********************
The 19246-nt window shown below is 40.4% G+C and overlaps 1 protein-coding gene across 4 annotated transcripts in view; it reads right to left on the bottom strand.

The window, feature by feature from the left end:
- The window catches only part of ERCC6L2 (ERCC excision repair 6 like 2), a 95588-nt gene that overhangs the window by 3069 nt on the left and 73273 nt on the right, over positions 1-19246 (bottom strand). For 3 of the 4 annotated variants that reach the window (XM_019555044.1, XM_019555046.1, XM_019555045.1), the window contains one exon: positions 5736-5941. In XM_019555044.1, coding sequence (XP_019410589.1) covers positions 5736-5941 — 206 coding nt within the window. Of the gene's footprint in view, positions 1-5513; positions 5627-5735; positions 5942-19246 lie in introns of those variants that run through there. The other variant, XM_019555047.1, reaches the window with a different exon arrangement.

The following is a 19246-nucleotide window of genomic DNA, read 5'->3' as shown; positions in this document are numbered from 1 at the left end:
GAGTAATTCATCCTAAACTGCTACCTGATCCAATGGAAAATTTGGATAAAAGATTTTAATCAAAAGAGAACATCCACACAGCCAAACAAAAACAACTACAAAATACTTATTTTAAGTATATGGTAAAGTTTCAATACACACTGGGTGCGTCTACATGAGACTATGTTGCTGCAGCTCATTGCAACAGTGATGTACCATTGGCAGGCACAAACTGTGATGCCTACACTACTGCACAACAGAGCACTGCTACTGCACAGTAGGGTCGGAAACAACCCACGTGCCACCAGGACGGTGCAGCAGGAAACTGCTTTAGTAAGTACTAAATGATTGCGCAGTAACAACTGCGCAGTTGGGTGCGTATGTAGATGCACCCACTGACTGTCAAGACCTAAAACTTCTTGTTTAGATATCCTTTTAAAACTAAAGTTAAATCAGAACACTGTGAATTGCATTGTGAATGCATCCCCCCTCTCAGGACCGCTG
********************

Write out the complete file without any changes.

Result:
The 19246-nt window shown below is 40.4% G+C and overlaps 1 protein-coding gene across 4 annotated transcripts in view; it reads right to left on the bottom strand.

The window, feature by feature from the left end:
- The window catches only part of ERCC6L2 (ERCC excision repair 6 like 2), a 95588-nt gene that overhangs the window by 3069 nt on the left and 73273 nt on the right, over positions 1-19246 (bottom strand). For 3 of the 4 annotated variants that reach the window (XM_019555044.1, XM_019555046.1, XM_019555045.1), the window contains one exon: positions 5736-5941. In XM_019555044.1, coding sequence (XP_019410589.1) covers positions 5736-5941 — 206 coding nt within the window. Of the gene's footprint in view, positions 1-5513; positions 5627-5735; positions 5942-19246 lie in introns of those variants that run through there. The other variant, XM_019555047.1, reaches the window with a different exon arrangement.

The following is a 19246-nucleotide window of genomic DNA, read 5'->3' as shown; positions in this document are numbered from 1 at the left end:
GAGTAATTCATCCTAAACTGCTACCTGATCCAATGGAAAATTTGGATAAAAGATTTTAATCAAAAGAGAACATCCACACAGCCAAACAAAAACAACTACAAAATACTTATTTTAAGTATATGGTAAAGTTTCAATACACACTGGGTGCGTCTACATGAGACTATGTTGCTGCAGCTCATTGCAACAGTGATGTACCATTGGCAGGCACAAACTGTGATGCCTACACTACTGCACAACAGAGCACTGCTACTGCACAGTAGGGTCGGAAACAACCCACGTGCCACCAGGACGGTGCAGCAGGAAACTGCTTTAGTAAGTACTAAATGATTGCGCAGTAACAACTGCGCAGTTGGGTGCGTATGTAGATGCACCCACTGACTGTCAAGACCTAAAACTTCTTGTTTAGATATCCTTTTAAAACTAAAGTTAAATCAGAACACTGTGAATTGCATTGTGAATGCATCCCCCCTCTCAGGACCGCTG